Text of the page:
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gorann

NGC1579 The Northern Trifid - RGB in full monlight

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I am back from the south Pacific to a wet and damp winter in Sweden. However, it did clear up on Sunday night and I aimed at the Northern Trifid Nebula. Since the moon was virtually full, my plan was to collect Ha with the Esprit 150 and ASI1600 mono. Since my Esprit 100 was sitting next to it, I though what the heck, I put my ASI071 on it and collect some RGB that I could maybe use for star colour later. I got about 7 hours with each scope, but the Ha data was quite uninteresting. Not much structure there and seeing was apparently not the best - probably ice crystals in the sky, so guiding suffered too (ca 1.3" RMS).

To my surprise, the RGB data looked much more interesting. Maybe it was because of running many short exposures (140 x 3 min) in an effort to not be totally blinded by the moon. Not sure that this is supported by theory (what do @vlaiv say?) but it may have been the reason why the data looked usable. So here it is, RGB from an OSC under a nearly full moon. Obviously, a really dark night with great guiding would have brought out more details, but.....

Comments most welcome!

20200112 NGC1579 RGB PS42smallSign.jpg

Edited by gorann
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Welcome back Goran!   Very nice object which I shall add to my to do list and impressive for OSC under a 95% Moon, what did the Ha look like and did you add it in?  

Dave

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Nice image. Too much red in the background that I can't seem to find on other renditions of this target - it is probably artifact rather than actual feature in the image.

Maybe try not to push the image that much? Btw, on topic of the Moon, situation is rather clear - it just acts as another source of LP, and it is same as imaging from large city center. If you otherwise have good skies - like mag21 or more, then these conditions (provided that the Moon was not directly in direction of target) - are pretty much the same as ones that many people (including me) have on regular basis - mag18.5 or so.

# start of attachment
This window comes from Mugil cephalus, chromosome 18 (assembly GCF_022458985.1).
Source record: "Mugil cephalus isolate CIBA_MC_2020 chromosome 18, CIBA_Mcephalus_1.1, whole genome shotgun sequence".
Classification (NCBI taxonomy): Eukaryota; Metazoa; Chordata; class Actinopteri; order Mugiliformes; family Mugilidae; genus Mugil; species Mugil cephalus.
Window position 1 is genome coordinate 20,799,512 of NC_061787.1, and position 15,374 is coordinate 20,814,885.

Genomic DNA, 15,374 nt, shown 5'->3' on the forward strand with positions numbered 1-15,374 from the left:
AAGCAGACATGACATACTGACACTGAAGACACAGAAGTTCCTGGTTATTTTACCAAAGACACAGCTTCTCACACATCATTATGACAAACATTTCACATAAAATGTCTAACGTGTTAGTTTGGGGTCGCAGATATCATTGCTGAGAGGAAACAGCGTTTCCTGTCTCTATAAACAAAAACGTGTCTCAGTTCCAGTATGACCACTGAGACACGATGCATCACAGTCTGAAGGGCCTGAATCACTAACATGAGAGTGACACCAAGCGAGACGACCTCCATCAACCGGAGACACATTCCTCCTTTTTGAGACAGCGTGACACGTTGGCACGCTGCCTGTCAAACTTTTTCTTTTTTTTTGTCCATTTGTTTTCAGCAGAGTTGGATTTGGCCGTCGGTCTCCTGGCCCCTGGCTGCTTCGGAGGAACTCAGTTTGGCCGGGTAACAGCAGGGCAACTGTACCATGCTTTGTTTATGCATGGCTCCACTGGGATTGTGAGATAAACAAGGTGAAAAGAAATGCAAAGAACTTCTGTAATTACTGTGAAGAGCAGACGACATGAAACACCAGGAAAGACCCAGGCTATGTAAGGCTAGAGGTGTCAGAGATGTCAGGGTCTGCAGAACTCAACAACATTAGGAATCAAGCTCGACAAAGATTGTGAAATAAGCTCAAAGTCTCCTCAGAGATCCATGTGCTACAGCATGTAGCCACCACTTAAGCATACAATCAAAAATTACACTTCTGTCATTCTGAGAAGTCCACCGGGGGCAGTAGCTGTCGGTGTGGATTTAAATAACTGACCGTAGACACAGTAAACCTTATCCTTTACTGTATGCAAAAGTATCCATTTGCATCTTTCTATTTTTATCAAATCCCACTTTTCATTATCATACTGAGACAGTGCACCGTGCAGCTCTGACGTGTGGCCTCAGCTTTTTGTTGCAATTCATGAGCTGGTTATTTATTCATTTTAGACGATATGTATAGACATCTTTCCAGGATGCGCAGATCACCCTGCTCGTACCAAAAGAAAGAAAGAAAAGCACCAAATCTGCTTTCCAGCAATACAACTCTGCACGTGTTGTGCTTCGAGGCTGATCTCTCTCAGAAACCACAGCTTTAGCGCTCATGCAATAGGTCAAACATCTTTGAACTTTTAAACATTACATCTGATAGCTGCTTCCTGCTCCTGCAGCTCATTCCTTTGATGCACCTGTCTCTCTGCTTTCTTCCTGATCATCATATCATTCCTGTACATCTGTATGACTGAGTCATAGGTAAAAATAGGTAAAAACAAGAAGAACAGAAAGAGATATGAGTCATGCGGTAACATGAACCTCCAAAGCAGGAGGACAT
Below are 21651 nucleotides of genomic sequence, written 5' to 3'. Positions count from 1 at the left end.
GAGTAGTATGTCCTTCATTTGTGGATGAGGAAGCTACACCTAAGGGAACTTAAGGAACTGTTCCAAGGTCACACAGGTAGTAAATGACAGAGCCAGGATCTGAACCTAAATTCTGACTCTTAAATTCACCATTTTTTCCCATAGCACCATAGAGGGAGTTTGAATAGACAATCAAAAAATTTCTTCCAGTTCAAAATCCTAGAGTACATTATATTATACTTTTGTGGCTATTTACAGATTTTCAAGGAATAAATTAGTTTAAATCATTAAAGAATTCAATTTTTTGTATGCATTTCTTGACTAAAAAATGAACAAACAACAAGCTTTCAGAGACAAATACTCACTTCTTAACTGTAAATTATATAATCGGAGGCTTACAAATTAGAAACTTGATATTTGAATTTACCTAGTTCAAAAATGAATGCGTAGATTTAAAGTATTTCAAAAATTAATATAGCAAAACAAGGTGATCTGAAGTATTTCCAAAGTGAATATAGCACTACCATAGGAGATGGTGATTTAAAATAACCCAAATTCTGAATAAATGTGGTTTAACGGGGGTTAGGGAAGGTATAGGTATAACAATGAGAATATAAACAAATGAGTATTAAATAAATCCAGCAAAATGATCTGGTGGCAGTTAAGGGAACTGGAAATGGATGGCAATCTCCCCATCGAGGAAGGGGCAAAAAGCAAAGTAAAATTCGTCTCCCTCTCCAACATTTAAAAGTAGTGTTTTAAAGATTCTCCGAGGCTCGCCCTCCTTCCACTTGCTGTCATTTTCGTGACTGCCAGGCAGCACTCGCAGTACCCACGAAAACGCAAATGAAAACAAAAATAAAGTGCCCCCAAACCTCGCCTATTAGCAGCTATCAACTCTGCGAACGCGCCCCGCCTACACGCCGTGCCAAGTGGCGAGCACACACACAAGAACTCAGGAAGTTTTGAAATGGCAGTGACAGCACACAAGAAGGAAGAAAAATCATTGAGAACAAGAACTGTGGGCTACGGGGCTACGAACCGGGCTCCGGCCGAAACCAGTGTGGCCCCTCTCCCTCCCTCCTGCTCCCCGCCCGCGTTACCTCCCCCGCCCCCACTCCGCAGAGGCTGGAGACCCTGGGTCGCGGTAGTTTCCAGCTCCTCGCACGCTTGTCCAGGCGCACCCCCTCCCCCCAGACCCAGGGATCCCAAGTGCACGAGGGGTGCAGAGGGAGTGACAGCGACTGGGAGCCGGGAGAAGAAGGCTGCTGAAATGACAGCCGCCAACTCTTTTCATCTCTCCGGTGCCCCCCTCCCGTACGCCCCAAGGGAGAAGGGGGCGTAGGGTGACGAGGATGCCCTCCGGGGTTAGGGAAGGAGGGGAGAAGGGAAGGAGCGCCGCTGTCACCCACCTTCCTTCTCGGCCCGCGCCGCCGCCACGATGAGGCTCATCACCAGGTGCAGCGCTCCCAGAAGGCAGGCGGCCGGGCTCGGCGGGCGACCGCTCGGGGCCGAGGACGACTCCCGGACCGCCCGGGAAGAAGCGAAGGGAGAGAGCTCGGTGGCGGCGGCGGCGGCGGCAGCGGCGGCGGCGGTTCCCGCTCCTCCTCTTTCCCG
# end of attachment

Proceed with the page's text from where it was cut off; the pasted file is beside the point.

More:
On night without moon - it would probably take you something like 1h or so to reach same quality of the image.

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31 minutes ago, Laurin Dave said:

Welcome back Goran!   Very nice object which I shall add to my to do list and impressive for OSC under a 95% Moon, what did the Ha look like and did you add it in?  

Dave


Thanks Dave! It will also remain on my list until I get a truly dark night.

This is what 38 x 10 min of Ha looked like. I ended up not adding it since it actually made no difference. All the Ha seems to be in the nebula and that was bright enough to be easily picked up in the RGB signal.

20200112 NGC1579Ha PS5(GradExt+darker sky).jpg

Edited by gorann
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3 hours ago, vlaiv said:

Nice image. Too much red in the background that I can't seem to find on other renditions of this target - it is probably artifact rather than actual feature in the image.

Maybe try not to push the image that much? Btw, on topic of the Moon, situation is rather clear - it just acts as another source of LP, and it is same as imaging from large city center. If you otherwise have good skies - like mag21 or more, then these conditions (provided that the Moon was not directly in direction of target) - are pretty much the same as ones that many people (including me) have on regular basis - mag18.5 or so.

On night without moon - it would probably take you something like 1h or so to reach same quality of the image.

Thanks Valiv! I will have a go at the red - could be a gradient issue from the moon. As you see from my Ha image above there was very little Ha in the sky around the nebula, so the red in the RGB should probably not be there.

As you say, the conditions were probably about the same as for many of you poor guys that suffer severe light pollution.

EDIT: Here is a version with desaturated red in the sky. Thanks for pointing it out @vlaiv!

 

 

20200112 NGC1579 RGB PS46smallSign.jpg

Edited by gorann
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